Whiskey is part of our Western heritage; it captures the flavors of the grains grown across Midwestern landscapes, the pioneer spirit of early settlers, and a touch of outlaw pride that kept distilling alive during a sad, sad part of American history, a time called Prohibition. Stranahan's Colorado Whiskey, which was bought by Proximo Spirits two years ago, has capitalized on the popularity of whiskey -- especially the kind made in small batches -- and as a result needed extra space to continue its growth. Now the company has almost finished its expansion project, which will mean more options for Denver whiskey aficionados and craft cocktail hunters.
Once the Rackhouse Pub exited the building (and the neighborhood, for that matter) early this spring, Stranahan's managers had the square footage they needed to stretch their legs and get a little more comfortable. The former bar, kitchen and dining room have been partitioned into several new spaces, the largest of which, according to General Manager Pete Macca, is being used for the storage of raw materials, cases of filled and labeled bottles ready for shipment, and a new bottle filler, which will up the daily production quota.
The remainder of the space has been designed "to increase synergy with the tour process," Macca says. That means a new tasting room is being added that will be the final stop of the tour after exiting the bottling area. Tastings currently take place in the general store (where branded merchandise and bottled whiskey are also sold), but when the build-out is complete, guests will have two separate areas for imbibing and buying merchandise like glassware, clothing and, of course, whiskey, which comes in the standard 75 centiliter size as well as a 1.75 liter bottle exclusive to the distillery location.
Fortunately for those accustomed to pulling up a bar stool in the cavernous warehouse space, there's still an opportunity to do that. Stranahan's is already offering craft cocktails, with recipes created by mixologist Josh Ford, and neat pours of the whiskey on Fridays and Saturdays from 4 to 8 p.m. Brand Manager Marlene Steiner says Ford "focuses on farm-to-glass cocktails with emphasis on local produce."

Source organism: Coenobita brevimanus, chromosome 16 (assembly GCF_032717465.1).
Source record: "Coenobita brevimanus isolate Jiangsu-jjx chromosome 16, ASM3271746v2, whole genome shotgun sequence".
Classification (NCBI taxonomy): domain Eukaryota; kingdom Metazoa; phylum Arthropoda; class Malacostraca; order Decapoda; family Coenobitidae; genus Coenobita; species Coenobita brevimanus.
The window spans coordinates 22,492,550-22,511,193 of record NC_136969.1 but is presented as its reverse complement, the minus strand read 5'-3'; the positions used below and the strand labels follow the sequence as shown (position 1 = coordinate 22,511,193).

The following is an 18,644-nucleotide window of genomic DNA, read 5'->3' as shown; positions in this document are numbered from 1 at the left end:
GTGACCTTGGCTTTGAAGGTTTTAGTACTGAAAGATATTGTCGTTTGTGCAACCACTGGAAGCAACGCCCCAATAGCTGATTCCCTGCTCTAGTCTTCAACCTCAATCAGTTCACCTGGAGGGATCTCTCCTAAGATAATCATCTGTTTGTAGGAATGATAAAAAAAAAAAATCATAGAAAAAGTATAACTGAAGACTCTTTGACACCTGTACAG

"We all feed in ideas to Josh, whose goal is to keep it simple while highlighting the flavor of Stranahan's," she adds. As an example, she offers a taste of Stranahan's infused with honeycomb from Sweettooth Farms, an apiary that provides honey-drenched honeycomb on a seasonal basis. In keeping with that focus on local farms, the cocktail menu will change based on seasonally available ingredients.
Although Steiner does not have a firm date for completion of the new space, once finished -- sometime later this summer -- the lounge will be open from 11 a.m. to 8 p.m. from Thursday to Saturday; food, including items like slow-smoked barbecue, will be available from 9Pan Catering. Tour participants will also be able to purchase cocktails in addition to the complimentary sample provided as part of the tour.
Despite its growth -- including taking on the bottling of Tincup American Whiskey (another product from parent company Proximo Spirits) -- Stranahan's still maintains its volunteer bottling program. "The volunteer component is important to us" as a way to maintain community ties, Macca says. Volunteers receive lunch and a bottle of Stranahan's in exchange for a day's labor, and Macca says that every volunteer he's talked to has had nothing but praise for the experience.
Also still part of the fun is the Snowflake series, which offers first-come, first-serve bottlings of ultra-small-batch blends to customers who follow Stranahan's on Facebook. Knowing the release date is key: The distillery just released a bottling of whiskey aged in port and sangiovese barrels from Denver winery Balistreri Vineyards that sold out in two hours.
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